Febuary 28, 1968
At the conclusion of our days of running as point man on platoon size patrols, calling on “spooky” gunships for air support, and hunting the enemy snipers and looters, the Battalion was formed up and ordered to move out to the South East through the suburbs of the city sweeping any remaining enemy from the area. I was assigned to stay with Alpha Company and my Team Mate Corporal Roland Mass and I took the point. The other Scouts were working with other Companies, guarding the Battalion Commander or other such duties as “interdicting strategic and tactical actions to adapt and overcome all manner of situations.”
“On the 28th of February, Maas and I are in charge of the point element of Alpha Company. I got a rare opportunity to deal with Chang in a man-to-man fire fight that required a great deal of speed, precision and brain work. A map I drew of the area makes it appear that the site was on a tributary of the Phu Cam canal in the Thon Van Duong district of East Hue.”
One of the reasons they called me ZAG was that when assigned point man, I moved in a zigzag pattern, like a hunter, taking it all in; often running, intuitive of traps and ambushes, sometimes foiling the ambush setup by surprise, or just dumb ass luck. I’d rather be lucky than smart any day. This morning I was moving Alpha Company forward with vigor and as it happened, I failed to see and therefore by-passed a charming bridge leading over to a suburb on my right. The little wooden bridge crossing a creek or canal. My focus had been on the houses and buildings on the left side of our thoroughfare out of the city. The buildup of the street of our route was my focus because the deep and wide canal on my right now turned right and changed into a little stream creating a border for a new neighborhood.
Now that the main battle fighting seemed to be over, I was wary of VC that I figured we were pushing ahead of us and out of the city. I didn’t pay conscious attention to the pretty little bridge, but made a mental note of it. The art of staying alive on POINT is the art of picking and cataloging “way points”, structure(s), nooks and crannies. An effective point man feels and senses just as much as he sees. “Zag is better at high speed than a creeping walk.”
However, a little further up our route of march street, I got a HOLD IT ZAG conviction, hair raising on the back of my neck, ears getting pink hot . . . A tap on my shoulder, one of those angelic things, the quiet little voice warning against getting greased. I stopped the Company of Marines about 30 yards past the bridge and yelled to Maas that I would go back and look into what was nagging me about that little bridge. Lt. Smith agreed, Maas kept the Company moving, but slow while I ran back to take a closer look.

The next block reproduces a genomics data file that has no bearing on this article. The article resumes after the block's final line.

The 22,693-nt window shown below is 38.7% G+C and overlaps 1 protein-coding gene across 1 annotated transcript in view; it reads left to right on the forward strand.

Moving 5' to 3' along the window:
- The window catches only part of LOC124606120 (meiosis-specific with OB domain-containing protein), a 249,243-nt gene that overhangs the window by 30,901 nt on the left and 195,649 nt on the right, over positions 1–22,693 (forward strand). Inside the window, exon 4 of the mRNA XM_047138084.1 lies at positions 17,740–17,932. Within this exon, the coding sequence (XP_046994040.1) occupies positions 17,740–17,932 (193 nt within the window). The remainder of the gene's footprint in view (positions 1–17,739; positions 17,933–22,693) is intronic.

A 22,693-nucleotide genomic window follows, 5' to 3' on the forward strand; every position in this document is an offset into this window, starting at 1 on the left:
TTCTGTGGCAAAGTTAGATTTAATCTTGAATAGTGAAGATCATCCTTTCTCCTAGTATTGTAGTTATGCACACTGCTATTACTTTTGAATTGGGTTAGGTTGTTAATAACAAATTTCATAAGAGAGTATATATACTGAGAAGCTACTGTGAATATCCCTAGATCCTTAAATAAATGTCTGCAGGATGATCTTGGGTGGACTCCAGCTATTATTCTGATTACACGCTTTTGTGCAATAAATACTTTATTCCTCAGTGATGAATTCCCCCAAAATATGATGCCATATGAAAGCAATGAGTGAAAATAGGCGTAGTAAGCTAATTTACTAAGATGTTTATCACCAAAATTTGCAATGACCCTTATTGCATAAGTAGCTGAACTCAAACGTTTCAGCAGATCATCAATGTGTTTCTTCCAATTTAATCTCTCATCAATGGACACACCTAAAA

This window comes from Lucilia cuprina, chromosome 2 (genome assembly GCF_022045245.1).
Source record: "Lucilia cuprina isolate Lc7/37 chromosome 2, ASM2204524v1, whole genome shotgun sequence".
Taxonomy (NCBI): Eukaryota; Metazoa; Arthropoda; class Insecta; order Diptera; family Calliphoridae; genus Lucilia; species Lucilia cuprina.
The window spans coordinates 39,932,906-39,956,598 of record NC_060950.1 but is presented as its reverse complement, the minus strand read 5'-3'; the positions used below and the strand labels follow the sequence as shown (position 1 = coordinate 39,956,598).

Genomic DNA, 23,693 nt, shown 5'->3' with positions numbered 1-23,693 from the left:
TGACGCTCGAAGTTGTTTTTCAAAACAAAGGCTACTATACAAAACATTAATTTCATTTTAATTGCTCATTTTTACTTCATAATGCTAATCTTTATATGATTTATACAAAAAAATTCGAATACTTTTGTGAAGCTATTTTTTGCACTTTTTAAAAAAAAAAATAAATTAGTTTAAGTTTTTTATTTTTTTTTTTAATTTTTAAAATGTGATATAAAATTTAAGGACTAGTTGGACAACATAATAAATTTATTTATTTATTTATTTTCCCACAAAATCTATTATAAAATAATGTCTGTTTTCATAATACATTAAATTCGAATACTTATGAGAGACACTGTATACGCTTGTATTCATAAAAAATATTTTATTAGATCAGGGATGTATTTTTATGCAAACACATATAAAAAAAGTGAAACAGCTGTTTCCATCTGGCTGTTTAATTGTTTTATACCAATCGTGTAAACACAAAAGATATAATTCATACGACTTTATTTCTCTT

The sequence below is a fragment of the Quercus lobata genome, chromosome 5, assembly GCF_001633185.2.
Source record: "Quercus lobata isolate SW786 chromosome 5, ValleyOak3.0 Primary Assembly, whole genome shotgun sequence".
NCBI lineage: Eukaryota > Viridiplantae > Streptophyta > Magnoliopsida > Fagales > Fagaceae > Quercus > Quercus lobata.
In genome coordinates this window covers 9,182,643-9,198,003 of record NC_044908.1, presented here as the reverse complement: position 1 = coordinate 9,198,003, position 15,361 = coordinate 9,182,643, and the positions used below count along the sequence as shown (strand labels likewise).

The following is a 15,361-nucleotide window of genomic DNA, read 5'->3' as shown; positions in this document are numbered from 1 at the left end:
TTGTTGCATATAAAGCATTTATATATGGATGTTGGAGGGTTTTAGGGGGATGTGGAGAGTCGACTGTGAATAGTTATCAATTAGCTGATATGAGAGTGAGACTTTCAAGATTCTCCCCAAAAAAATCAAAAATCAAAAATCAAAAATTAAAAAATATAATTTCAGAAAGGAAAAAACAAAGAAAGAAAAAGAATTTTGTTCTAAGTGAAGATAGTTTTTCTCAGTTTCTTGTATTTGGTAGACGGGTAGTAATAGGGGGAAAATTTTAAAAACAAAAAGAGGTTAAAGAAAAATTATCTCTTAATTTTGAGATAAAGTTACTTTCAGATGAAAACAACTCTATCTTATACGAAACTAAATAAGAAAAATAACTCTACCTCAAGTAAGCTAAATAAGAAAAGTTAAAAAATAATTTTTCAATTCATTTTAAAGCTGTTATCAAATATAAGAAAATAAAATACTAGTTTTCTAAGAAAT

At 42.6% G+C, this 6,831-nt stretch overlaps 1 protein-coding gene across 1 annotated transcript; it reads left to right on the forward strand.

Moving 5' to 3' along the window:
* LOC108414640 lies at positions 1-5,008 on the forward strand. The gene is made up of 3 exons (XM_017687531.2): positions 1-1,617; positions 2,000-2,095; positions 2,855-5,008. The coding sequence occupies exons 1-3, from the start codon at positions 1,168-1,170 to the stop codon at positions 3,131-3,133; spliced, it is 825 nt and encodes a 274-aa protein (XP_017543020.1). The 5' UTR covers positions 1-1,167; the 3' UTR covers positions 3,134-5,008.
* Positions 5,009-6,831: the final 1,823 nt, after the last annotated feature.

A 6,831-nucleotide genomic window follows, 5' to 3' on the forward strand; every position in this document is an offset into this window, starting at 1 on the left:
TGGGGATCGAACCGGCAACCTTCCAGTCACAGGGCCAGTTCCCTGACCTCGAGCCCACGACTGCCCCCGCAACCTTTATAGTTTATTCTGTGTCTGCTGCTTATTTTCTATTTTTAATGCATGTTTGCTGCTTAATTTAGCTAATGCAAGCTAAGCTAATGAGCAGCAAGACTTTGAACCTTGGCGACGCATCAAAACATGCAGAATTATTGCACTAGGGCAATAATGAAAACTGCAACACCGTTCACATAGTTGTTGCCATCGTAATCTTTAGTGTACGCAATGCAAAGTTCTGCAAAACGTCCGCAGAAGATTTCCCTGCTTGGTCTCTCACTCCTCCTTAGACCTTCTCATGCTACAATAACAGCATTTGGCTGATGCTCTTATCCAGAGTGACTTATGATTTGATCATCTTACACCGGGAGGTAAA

The bridge was a lovely arched wooden planked affair, with hand rails and a width of about 10’ spanning a 15 – 20’ canal ditch with shallow water in it. The 3 Platoons of Marines, spread out, spread out to avoid losses from snipers kept slowly streaming behind me,
There in front of me, on the other side of the bridge was an x-shaped barricade of lumber and barbed wire, surprise, surprise!
Quickly, I commandeered a Fire Team of riflemen instructing them that they were to follow me across the bridge, with every other man pealing off / jumping to the opposite side of the dirt street leading South.
On the other side of the Little Bridge the 8′ wide dirt road ran straight away through a quaint neighborhood of grass covered homes, some made of all grass, some wood frame, plenty of cover for ambushes. I assured them that there was little likelihood for contact as this was off the main route of march. With that understood, I then dashed across the bridge pushing the x-shaped fence aside. Then came the awesome sound, the opening staccato of a Soviet made RPD machine gun’s cadence, chopping into dirt and wood from up at the end of that street!
It happened too fast to do anything but dive off to the right of the street, tuck and roll, get behind a low brick border wall. Instead of Fire Team of Marines pealing off with one following me, they all three ran into the hooch on the other side of the street. This change of plans was forced because the Marine directly behind me was hit badly. He took a 7.62 machine gun round just above his knee cap. I shouted to the Fire Team of Marines to give me suppressing fire from their secure position and I would come over to inspect his condition. But they hunkered down. Having pulled him out of the line of fire, they were more interested in looking him over.